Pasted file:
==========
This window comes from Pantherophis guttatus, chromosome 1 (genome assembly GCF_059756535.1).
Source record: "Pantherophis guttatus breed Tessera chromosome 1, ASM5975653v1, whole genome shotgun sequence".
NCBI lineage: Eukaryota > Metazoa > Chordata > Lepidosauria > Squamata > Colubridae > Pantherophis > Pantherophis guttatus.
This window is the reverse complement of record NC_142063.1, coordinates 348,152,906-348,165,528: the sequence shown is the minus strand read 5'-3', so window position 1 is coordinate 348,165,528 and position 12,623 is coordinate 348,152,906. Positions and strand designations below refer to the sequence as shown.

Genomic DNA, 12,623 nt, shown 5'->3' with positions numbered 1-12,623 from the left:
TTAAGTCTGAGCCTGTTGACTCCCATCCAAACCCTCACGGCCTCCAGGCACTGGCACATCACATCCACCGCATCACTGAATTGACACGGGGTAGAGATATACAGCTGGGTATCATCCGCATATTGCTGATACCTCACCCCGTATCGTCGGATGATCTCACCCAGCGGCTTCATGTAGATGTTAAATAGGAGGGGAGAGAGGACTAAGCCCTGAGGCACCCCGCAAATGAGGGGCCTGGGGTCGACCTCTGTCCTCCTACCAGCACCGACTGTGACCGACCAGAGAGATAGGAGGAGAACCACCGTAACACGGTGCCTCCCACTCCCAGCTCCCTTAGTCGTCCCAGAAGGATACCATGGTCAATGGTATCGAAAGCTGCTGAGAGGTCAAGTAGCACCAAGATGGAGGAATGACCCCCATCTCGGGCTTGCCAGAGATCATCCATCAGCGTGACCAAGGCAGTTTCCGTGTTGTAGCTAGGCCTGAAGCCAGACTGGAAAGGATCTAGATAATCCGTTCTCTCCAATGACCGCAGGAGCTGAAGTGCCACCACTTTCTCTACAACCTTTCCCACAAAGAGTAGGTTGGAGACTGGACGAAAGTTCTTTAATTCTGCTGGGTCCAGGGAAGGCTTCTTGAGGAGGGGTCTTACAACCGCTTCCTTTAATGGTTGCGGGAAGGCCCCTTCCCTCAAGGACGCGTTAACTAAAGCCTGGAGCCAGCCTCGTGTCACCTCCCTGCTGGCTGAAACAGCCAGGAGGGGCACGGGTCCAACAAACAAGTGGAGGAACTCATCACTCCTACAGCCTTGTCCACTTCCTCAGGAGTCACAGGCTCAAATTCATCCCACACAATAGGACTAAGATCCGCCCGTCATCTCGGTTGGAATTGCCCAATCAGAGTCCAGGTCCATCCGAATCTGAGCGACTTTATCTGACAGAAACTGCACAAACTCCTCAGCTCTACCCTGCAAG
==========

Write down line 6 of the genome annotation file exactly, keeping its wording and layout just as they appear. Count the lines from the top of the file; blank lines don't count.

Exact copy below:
TTAAGTCTGAGCCTGTTGACTCCCATCCAAACCCTCACGGCCTCCAGGCACTGGCACATCACATCCACCGCATCACTGAATTGACACGGGGTAGAGATATACAGCTGGGTATCATCCGCATATTGCTGATACCTCACCCCGTATCGTCGGATGATCTCACCCAGCGGCTTCATGTAGATGTTAAATAGGAGGGGAGAGAGGACTAAGCCCTGAGGCACCCCGCAAATGAGGGGCCTGGGGTCGACCTCTGTCCTCCTACCAGCACCGACTGTGACCGACCAGAGAGATAGGAGGAGAACCACCGTAACACGGTGCCTCCCACTCCCAGCTCCCTTAGTCGTCCCAGAAGGATACCATGGTCAATGGTATCGAAAGCTGCTGAGAGGTCAAGTAGCACCAAGATGGAGGAATGACCCCCATCTCGGGCTTGCCAGAGATCATCCATCAGCGTGACCAAGGCAGTTTCCGTGTTGTAGCTAGGCCTGAAGCCAGACTGGAAAGGATCTAGATAATCCGTTCTCTCCAATGACCGCAGGAGCTGAAGTGCCACCACTTTCTCTACAACCTTTCCCACAAAGAGTAGGTTGGAGACTGGACGAAAGTTCTTTAATTCTGCTGGGTCCAGGGAAGGCTTCTTGAGGAGGGGTCTTACAACCGCTTCCTTTAATGGTTGCGGGAAGGCCCCTTCCCTCAAGGACGCGTTAACTAAAGCCTGGAGCCAGCCTCGTGTCACCTCCCTGCTGGCTGAAACAGCCAGGAGGGGCACGGGTCCAACAAACAAGTGGAGGAACTCATCACTCCTACAGCCTTGTCCACTTCCTCAGGAGTCACAGGCTCAAATTCATCCCACACAATAGGACTAAGATCCGCCCGTCATCTCGGTTGGAATTGCCCAATCAGAGTCCAGGTCCATCCGAATCTGAGCGACTTTATCTGACAGAAACTGCACAAACTCCTCAGCTCTACCCTGCAAG